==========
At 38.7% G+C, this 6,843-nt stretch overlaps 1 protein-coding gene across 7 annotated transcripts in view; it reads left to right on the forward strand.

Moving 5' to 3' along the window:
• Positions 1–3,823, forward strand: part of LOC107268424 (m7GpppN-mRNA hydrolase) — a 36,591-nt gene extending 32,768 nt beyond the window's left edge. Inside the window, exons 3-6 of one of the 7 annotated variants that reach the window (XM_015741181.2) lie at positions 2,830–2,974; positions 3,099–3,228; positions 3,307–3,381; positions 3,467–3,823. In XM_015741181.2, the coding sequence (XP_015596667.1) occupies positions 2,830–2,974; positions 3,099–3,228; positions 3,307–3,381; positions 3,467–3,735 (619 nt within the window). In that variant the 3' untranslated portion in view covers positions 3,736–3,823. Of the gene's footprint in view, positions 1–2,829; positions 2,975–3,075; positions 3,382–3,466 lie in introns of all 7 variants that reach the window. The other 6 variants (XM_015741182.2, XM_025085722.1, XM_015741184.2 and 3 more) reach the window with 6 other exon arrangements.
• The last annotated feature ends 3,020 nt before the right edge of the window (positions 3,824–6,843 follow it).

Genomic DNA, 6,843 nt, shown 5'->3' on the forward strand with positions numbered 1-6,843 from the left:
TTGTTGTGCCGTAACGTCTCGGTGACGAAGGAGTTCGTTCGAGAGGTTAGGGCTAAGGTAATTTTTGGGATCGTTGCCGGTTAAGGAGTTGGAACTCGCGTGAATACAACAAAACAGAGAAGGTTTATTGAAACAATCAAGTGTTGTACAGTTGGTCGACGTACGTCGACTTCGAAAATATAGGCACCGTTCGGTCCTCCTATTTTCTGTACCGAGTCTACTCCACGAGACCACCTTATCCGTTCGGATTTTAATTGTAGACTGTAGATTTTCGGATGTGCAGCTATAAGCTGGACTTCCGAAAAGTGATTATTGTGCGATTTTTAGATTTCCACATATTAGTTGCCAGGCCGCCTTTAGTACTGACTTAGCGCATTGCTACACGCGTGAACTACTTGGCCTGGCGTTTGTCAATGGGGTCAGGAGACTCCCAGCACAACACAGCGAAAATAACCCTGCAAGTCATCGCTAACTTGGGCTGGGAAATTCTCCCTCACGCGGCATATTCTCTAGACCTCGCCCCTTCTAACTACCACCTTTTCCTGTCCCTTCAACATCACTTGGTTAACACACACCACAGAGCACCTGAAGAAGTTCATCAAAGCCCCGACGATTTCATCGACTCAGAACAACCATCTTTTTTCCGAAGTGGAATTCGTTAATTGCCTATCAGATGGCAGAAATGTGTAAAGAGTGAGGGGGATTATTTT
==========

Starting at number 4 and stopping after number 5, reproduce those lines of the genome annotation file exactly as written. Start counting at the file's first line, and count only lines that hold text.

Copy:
• The last annotated feature ends 3,020 nt before the right edge of the window (positions 3,824–6,843 follow it).

Genomic DNA, 6,843 nt, shown 5'->3' on the forward strand with positions numbered 1-6,843 from the left: